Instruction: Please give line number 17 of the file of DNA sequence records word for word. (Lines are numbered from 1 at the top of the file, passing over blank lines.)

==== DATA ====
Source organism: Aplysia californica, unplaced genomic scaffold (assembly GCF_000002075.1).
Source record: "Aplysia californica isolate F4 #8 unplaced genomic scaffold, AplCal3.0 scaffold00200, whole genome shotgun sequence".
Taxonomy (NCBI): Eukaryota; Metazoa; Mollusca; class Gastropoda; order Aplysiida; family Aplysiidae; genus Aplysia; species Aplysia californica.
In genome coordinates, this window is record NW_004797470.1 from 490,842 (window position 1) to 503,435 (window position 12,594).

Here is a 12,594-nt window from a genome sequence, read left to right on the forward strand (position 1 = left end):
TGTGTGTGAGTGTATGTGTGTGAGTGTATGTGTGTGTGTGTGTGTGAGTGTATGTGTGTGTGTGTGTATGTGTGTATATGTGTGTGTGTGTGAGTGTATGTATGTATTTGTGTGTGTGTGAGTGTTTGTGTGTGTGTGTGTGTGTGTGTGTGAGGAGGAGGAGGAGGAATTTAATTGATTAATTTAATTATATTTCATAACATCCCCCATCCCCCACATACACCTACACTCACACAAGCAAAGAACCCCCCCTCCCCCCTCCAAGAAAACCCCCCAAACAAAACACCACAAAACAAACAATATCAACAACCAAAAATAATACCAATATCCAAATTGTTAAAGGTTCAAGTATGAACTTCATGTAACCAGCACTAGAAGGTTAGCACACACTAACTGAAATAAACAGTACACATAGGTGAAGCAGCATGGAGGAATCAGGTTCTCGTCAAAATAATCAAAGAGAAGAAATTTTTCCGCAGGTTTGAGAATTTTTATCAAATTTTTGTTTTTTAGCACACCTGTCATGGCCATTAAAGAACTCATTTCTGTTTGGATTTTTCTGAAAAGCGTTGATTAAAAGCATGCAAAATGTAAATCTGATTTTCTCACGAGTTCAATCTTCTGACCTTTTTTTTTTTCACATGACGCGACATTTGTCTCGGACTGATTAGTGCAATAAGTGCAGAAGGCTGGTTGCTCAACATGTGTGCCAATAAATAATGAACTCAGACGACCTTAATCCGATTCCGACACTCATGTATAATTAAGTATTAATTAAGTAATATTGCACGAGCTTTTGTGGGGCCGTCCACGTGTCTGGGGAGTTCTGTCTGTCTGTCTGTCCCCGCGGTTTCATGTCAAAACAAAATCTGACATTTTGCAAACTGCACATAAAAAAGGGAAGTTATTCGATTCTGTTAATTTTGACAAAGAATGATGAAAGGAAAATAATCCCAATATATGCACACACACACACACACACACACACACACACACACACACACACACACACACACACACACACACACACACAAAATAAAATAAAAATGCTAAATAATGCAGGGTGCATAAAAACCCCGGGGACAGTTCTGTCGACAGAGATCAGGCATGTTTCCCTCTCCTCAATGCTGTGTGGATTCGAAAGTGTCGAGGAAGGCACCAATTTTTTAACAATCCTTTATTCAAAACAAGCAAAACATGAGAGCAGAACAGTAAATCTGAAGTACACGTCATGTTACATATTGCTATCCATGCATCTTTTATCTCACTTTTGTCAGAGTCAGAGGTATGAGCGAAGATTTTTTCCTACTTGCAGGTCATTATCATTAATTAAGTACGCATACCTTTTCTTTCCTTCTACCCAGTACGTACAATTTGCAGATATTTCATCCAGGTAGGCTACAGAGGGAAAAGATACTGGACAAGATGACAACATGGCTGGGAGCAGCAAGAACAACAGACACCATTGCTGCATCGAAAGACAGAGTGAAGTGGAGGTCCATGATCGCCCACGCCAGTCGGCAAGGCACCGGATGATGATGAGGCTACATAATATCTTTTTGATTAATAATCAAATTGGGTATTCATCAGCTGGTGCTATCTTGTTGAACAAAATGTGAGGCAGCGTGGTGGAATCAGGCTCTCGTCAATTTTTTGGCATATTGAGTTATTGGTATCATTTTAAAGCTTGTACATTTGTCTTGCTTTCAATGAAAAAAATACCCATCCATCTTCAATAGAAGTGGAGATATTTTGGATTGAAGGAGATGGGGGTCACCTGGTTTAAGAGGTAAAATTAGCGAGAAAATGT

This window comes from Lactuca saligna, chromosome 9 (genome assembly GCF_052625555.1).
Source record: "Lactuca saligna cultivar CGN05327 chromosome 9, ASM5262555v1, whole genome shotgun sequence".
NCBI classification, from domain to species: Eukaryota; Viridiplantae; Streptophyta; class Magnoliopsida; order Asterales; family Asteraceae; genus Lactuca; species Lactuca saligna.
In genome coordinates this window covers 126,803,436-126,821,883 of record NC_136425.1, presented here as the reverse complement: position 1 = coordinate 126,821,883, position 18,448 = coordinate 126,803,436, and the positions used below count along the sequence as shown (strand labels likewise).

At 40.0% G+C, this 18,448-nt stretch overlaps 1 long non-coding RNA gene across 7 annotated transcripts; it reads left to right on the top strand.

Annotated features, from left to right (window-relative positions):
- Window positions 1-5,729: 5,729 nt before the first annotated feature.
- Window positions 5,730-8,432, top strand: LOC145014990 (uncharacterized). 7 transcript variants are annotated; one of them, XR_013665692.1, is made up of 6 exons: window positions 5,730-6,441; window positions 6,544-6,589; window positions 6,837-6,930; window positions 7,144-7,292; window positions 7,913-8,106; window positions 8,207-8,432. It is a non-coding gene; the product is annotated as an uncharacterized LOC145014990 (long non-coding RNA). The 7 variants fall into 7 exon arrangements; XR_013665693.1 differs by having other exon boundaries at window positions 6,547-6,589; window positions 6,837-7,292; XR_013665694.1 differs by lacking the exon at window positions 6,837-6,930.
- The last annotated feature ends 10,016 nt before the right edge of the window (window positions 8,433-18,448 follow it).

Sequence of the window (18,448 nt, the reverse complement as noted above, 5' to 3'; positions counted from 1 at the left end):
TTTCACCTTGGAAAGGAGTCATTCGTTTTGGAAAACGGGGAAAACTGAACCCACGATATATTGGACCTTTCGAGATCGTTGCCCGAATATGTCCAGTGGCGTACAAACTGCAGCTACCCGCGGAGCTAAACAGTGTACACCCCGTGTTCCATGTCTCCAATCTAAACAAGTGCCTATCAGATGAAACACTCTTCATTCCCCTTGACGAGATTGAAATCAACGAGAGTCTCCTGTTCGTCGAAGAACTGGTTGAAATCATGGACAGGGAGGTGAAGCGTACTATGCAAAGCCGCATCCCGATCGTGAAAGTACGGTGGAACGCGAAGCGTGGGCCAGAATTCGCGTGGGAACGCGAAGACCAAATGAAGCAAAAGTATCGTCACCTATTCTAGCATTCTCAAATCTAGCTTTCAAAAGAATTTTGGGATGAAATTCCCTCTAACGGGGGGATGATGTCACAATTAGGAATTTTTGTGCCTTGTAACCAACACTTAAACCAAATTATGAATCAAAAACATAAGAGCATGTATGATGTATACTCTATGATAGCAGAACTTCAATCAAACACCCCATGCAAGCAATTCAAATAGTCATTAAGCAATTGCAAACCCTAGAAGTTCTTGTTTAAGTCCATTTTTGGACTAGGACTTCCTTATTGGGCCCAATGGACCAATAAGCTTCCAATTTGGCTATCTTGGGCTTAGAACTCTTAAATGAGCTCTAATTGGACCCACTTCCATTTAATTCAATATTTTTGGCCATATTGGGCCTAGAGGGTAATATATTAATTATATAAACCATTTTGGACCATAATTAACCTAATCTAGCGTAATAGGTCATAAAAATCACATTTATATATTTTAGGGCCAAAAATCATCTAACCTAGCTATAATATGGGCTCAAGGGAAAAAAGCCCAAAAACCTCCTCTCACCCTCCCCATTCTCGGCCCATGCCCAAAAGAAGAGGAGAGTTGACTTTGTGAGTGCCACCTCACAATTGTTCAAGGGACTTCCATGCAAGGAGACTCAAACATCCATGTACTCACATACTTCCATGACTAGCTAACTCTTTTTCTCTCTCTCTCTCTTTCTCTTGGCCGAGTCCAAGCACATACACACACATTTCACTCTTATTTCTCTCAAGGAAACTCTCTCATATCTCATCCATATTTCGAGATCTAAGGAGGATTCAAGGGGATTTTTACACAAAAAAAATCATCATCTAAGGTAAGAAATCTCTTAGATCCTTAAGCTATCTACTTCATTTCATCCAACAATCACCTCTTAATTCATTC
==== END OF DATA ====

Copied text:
TTTCACCTTGGAAAGGAGTCATTCGTTTTGGAAAACGGGGAAAACTGAACCCACGATATATTGGACCTTTCGAGATCGTTGCCCGAATATGTCCAGTGGCGTACAAACTGCAGCTACCCGCGGAGCTAAACAGTGTACACCCCGTGTTCCATGTCTCCAATCTAAACAAGTGCCTATCAGATGAAACACTCTTCATTCCCCTTGACGAGATTGAAATCAACGAGAGTCTCCTGTTCGTCGAAGAACTGGTTGAAATCATGGACAGGGAGGTGAAGCGTACTATGCAAAGCCGCATCCCGATCGTGAAAGTACGGTGGAACGCGAAGCGTGGGCCAGAATTCGCGTGGGAACGCGAAGACCAAATGAAGCAAAAGTATCGTCACCTATTCTAGCATTCTCAAATCTAGCTTTCAAAAGAATTTTGGGATGAAATTCCCTCTAACGGGGGGATGATGTCACAATTAGGAATTTTTGTGCCTTGTAACCAACACTTAAACCAAATTATGAATCAAAAACATAAGAGCATGTATGATGTATACTCTATGATAGCAGAACTTCAATCAAACACCCCATGCAAGCAATTCAAATAGTCATTAAGCAATTGCAAACCCTAGAAGTTCTTGTTTAAGTCCATTTTTGGACTAGGACTTCCTTATTGGGCCCAATGGACCAATAAGCTTCCAATTTGGCTATCTTGGGCTTAGAACTCTTAAATGAGCTCTAATTGGACCCACTTCCATTTAATTCAATATTTTTGGCCATATTGGGCCTAGAGGGTAATATATTAATTATATAAACCATTTTGGACCATAATTAACCTAATCTAGCGTAATAGGTCATAAAAATCACATTTATATATTTTAGGGCCAAAAATCATCTAACCTAGCTATAATATGGGCTCAAGGGAAAAAAGCCCAAAAACCTCCTCTCACCCTCCCCATTCTCGGCCCATGCCCAAAAGAAGAGGAGAGTTGACTTTGTGAGTGCCACCTCACAATTGTTCAAGGGACTTCCATGCAAGGAGACTCAAACATCCATGTACTCACATACTTCCATGACTAGCTAACTCTTTTTCTCTCTCTCTCTCTTTCTCTTGGCCGAGTCCAAGCACATACACACACATTTCACTCTTATTTCTCTCAAGGAAACTCTCTCATATCTCATCCATATTTCGAGATCTAAGGAGGATTCAAGGGGATTTTTACACAAAAAAAATCATCATCTAAGGTAAGAAATCTCTTAGATCCTTAAGCTATCTACTTCATTTCATCCAACAATCACCTCTTAATTCATTC